This project was inspired by [Silas Parker] and his Arduino-based dashboard made out of a cardboard box, some servos, and a few LEDs. It worked, but [Leon] realized just about every dashboard made in the last decade or so has a CAN bus. You can just buy a CAN bus shield for an Arduino, and a dashboard can be easily found at any junkyard.
This pickup truck to flatbed conversion is very impressive. [Caswell_Etheredge] says he was channeling his inner redneck. That must mean rednecks in his area are craftsmen of the highest caliber.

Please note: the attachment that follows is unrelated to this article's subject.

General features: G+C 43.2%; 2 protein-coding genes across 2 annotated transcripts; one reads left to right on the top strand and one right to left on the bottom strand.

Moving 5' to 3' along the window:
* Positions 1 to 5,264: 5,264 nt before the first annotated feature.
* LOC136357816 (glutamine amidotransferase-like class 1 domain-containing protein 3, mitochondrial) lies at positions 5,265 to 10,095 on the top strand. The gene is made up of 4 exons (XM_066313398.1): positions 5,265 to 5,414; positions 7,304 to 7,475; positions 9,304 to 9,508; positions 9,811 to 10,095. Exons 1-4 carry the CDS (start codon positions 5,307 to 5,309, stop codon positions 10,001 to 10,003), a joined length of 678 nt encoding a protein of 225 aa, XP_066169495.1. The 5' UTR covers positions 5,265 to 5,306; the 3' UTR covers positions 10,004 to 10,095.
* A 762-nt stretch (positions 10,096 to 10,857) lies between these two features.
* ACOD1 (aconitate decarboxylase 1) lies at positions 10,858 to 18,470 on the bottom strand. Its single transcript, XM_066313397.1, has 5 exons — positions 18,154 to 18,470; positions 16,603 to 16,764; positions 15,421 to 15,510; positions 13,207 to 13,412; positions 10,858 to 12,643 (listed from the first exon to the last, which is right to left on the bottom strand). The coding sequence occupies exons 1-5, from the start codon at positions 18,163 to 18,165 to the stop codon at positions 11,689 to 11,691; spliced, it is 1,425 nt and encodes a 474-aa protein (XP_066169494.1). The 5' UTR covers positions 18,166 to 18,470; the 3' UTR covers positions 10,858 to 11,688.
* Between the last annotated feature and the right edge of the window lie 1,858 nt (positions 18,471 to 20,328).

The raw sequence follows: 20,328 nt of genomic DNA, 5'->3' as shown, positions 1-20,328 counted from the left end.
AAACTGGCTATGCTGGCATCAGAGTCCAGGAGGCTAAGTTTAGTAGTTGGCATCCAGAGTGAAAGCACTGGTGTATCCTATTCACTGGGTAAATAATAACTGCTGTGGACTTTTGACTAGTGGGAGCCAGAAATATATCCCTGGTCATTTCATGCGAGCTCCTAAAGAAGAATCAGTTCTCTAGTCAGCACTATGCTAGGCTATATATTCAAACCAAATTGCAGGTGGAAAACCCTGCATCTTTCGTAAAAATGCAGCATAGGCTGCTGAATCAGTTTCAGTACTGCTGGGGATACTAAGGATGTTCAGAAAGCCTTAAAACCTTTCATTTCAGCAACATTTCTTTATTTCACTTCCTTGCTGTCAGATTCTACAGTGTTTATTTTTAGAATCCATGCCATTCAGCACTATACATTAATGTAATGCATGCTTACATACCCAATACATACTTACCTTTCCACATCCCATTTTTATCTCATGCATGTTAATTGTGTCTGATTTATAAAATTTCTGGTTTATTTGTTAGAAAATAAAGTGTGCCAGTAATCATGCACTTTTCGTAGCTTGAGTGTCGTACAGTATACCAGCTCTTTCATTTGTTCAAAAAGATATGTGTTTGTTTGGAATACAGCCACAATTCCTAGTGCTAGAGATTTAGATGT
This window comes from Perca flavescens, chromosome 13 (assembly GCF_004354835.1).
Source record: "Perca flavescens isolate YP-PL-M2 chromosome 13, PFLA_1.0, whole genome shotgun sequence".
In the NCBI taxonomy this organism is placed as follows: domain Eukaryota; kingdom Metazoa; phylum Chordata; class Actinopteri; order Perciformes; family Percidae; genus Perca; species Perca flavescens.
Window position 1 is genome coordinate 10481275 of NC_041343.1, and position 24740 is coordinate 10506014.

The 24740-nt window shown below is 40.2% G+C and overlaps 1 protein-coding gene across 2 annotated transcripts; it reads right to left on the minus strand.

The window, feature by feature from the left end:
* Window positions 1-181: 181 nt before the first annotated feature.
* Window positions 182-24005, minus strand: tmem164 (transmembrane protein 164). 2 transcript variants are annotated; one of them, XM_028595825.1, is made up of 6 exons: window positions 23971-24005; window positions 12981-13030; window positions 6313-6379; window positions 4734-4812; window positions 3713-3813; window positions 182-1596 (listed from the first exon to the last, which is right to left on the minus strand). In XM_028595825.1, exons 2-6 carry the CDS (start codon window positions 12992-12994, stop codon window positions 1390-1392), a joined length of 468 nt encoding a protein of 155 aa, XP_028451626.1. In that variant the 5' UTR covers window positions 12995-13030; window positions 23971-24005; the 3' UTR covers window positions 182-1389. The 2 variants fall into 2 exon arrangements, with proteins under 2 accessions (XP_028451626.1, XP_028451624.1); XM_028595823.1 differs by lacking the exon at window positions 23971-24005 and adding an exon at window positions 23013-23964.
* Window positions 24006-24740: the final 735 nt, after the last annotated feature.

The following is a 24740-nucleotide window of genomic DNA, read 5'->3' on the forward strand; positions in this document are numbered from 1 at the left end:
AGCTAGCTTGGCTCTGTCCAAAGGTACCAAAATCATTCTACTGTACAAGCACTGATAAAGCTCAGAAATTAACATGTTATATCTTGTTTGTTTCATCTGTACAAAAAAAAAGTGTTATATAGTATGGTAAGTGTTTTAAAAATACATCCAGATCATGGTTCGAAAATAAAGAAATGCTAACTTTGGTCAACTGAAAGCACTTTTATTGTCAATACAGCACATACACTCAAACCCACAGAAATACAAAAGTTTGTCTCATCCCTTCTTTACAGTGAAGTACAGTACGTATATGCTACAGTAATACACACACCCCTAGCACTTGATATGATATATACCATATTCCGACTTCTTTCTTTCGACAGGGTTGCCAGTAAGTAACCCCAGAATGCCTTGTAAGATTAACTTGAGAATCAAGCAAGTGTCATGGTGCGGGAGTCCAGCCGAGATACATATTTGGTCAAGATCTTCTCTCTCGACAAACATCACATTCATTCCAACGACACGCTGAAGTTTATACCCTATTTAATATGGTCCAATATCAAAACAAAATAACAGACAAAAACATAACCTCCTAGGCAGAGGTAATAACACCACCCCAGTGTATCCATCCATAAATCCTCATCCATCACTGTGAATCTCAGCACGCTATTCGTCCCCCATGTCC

He wanted a bit more flexibility on the size and shape of the cargo he was able to haul. Just six lag bolts held the original stamped steel bed on the truck. A bit of work with a pipe and a breaker bar did the trick. A mess of packed on mud and grime was there to greet him. After chipping, vacuuming, and power washing the underbody he gave it a fresh paint job using an undercoating product.
From there the wood flatbed build starts, and he’s not messing around with scrap wood. What you can see of the bed is fashioned from cedar and ipe. The underpinnings which fasten to the frame with those same six lag bolts are pressure treated 2×4 boards. The 4×6 bumper includes the license plate and lights for it. Brake and turn signals are built into the bed along with cleats for easy fastening of a tarp or to secure the cargo.